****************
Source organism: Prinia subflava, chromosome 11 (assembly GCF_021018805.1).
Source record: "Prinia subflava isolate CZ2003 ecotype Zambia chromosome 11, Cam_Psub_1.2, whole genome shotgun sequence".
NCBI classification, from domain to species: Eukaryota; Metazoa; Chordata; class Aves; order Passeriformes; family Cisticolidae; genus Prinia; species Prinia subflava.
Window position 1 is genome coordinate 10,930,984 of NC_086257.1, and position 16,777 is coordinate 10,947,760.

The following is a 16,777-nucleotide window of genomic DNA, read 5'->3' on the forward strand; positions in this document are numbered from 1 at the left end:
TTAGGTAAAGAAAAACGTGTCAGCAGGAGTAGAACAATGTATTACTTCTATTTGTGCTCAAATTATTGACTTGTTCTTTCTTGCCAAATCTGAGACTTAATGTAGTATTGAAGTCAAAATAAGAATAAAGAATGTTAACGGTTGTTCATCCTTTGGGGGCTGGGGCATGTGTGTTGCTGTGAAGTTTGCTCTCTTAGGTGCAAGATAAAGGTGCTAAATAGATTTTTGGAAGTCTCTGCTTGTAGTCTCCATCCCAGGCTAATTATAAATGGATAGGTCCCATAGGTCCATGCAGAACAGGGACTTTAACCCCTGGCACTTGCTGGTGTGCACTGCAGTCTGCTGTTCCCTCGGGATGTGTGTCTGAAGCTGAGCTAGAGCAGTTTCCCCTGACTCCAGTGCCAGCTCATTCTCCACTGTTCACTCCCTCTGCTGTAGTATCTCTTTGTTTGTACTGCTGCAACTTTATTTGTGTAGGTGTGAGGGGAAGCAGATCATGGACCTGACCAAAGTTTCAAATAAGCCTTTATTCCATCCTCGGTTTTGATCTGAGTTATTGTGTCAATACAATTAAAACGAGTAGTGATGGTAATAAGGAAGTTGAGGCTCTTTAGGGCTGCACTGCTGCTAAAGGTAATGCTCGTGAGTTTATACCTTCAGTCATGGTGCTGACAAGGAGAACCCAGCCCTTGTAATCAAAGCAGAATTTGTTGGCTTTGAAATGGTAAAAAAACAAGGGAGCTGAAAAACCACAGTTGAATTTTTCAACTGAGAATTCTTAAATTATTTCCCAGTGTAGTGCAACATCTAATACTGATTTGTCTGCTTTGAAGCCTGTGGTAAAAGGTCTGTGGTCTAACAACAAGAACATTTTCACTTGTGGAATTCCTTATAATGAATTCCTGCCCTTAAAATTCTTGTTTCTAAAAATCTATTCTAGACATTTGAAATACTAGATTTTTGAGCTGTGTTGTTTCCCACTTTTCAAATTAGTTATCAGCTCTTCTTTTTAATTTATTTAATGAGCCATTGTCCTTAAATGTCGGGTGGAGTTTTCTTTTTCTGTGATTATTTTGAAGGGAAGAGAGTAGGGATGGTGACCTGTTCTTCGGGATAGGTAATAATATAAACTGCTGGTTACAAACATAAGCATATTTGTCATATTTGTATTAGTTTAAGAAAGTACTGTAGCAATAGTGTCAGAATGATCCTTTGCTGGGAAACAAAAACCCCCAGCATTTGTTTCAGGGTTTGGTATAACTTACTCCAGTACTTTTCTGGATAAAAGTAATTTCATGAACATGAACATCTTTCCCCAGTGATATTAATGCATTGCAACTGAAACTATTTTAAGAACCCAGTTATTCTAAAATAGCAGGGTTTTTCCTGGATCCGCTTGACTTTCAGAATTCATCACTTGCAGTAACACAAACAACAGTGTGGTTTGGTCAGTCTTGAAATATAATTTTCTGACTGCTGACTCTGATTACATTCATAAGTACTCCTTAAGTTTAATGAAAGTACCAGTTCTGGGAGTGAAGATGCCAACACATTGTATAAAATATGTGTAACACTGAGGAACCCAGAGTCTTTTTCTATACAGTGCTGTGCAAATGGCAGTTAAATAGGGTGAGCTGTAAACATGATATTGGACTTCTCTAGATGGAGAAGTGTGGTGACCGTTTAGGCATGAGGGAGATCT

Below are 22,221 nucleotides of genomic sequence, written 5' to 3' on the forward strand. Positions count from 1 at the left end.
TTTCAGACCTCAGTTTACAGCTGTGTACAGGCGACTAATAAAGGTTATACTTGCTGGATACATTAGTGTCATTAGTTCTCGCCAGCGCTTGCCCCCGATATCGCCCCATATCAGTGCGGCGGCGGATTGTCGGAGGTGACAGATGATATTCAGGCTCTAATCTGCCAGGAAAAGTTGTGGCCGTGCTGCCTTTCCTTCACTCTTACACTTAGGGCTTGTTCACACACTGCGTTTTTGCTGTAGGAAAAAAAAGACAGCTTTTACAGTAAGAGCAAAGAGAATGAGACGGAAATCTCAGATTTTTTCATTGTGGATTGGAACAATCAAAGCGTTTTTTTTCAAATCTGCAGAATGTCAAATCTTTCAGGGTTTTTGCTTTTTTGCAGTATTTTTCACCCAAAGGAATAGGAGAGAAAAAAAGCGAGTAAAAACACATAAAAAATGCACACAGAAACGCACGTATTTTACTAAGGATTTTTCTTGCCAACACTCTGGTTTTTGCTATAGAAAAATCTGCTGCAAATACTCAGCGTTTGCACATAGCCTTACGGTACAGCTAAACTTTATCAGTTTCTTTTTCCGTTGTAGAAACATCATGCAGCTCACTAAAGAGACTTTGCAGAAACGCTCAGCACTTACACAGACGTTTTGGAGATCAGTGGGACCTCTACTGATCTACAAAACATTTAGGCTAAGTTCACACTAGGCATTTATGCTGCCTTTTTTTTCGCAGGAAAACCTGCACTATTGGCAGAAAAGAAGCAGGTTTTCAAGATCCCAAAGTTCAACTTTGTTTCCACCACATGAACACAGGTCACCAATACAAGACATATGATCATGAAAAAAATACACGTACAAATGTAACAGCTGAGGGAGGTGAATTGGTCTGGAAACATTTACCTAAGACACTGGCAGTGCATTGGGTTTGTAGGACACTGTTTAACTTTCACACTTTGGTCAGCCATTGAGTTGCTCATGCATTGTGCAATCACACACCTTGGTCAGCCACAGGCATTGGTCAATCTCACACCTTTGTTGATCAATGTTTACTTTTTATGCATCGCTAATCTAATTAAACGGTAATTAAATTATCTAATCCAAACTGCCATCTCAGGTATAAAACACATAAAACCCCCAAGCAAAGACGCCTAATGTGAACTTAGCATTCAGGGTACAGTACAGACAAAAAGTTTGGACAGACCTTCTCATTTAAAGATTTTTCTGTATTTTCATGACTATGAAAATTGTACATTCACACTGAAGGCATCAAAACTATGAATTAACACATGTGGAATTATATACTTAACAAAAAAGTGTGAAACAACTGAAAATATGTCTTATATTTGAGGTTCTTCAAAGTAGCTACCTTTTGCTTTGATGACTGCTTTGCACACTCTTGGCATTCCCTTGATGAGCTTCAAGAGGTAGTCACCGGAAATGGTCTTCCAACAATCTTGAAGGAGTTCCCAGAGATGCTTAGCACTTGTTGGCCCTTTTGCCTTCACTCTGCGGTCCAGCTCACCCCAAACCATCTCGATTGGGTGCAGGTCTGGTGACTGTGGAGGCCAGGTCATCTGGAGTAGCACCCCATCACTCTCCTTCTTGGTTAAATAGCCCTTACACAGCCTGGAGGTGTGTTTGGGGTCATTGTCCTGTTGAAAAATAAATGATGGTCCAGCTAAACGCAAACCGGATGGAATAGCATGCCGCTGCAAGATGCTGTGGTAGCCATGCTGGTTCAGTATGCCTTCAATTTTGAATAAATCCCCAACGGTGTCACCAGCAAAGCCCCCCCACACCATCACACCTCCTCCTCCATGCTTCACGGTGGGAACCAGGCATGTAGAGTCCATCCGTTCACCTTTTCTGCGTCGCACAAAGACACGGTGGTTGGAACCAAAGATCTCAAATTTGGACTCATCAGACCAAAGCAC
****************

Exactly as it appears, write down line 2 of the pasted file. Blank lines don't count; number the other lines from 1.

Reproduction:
Source record: "Prinia subflava isolate CZ2003 ecotype Zambia chromosome 11, Cam_Psub_1.2, whole genome shotgun sequence".